Opening Day conjures up a lot of memories, doesn't it?
Maybe it is the time your dad let you skip school so that the two of you could sit in the sunshine together. Or maybe it was 1997 when the Rangers slugged their way past the Brewers and made you think that 1996 was just the start of something special. Heck, it could have even been Dick Bosman being a hard-luck loser when Paul Lindblad threw a wild pitch in the ninth to score the only run in the first Rangers game ever in 1972.
Those were some dark years, weren't they?
At any rate, it is a good bet that none of those Opening Day memories that helped make you a baseball fan involved sitting back and watching a bunch of other teams start their seasons while your own club sat waiting another day. Unfortunately, that is what Major League Baseball has done this season.
There were only six games on Thursday which means that Opening Day only happened for 12 teams and 12 sets of fans. For all the rest of the teams in baseball, Friday will just mark the first game of the season and that feels a little less special.
Oh, the pomp and circumstance will still be in full effect at The Ballpark on Friday afternoon and everyone will make the same big deal about the game that they would if it was on Thursday. But it isn't Opening Day. It's just the first game of the season and a bunch of them are night games which just makes everything all that much worse.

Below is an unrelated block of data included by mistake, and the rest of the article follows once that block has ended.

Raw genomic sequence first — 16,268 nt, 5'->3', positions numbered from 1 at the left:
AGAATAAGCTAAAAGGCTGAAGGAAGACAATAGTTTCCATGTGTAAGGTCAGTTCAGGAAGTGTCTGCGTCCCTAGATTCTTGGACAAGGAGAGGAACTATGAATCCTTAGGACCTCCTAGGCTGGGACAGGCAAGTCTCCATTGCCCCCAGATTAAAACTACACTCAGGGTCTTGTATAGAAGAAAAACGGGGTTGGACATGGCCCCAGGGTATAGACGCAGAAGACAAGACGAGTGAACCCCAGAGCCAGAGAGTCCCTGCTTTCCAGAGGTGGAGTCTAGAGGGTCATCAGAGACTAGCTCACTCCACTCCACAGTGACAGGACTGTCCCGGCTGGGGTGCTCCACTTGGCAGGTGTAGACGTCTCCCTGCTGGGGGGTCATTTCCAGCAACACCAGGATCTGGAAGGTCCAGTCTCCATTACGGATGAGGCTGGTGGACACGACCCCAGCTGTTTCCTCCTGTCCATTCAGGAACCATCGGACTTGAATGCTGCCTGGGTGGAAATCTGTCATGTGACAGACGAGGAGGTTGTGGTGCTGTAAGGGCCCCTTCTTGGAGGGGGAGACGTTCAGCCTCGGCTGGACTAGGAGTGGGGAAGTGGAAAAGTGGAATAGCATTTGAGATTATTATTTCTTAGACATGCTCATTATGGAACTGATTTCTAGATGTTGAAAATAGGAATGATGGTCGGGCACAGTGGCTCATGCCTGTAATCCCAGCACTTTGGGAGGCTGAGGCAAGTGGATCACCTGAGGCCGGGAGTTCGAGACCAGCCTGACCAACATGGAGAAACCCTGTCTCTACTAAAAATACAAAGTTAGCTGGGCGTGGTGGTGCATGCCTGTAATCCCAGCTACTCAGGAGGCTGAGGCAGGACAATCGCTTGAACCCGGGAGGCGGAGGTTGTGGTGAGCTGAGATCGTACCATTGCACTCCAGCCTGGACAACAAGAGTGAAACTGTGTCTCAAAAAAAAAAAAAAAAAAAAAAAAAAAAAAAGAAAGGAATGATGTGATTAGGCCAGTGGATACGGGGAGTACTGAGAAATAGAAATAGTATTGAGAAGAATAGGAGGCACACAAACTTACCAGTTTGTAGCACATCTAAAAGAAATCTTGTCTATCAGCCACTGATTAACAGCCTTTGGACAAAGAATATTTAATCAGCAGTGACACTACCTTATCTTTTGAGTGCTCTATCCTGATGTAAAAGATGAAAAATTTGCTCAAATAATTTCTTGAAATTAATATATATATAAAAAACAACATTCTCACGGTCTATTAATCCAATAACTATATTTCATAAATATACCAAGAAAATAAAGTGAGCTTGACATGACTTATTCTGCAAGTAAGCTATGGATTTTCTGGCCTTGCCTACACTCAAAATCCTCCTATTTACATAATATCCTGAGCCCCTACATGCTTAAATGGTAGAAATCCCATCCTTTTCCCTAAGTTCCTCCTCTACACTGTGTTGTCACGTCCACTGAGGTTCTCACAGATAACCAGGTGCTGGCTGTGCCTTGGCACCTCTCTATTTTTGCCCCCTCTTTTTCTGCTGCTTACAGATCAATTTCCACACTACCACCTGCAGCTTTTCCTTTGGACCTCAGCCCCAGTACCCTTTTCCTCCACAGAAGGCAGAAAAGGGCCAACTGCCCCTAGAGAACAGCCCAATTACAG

That might seem like a semantic thing, but it is about something bigger. We realize baseball has started with a Sunday night game for some time and that not everyone played their first game on the same day. That was a bone to television, though, and it was a night game. That's why it never really felt like the actual start of the baeball season.
That came on Monday when an orgy of baseball blanketed the nation. The national pastime truly dominated the nation and it became a de facto holiday as a result. That didn't happen this year and that's really a shame.
It's a shame for all the teams and fans that didn't get to join in the fun and it's a shame for the game itself. Baseball doesn't get many chances to strut its stuff in front of the whole country as the kind of appointment viewing that the NFL enjoys on a weekly basis.
This may be a case of making a mountain out of a molehill, but it doesn't feel that way. It just feels like wanting baseball to be the game that it is supposed to be.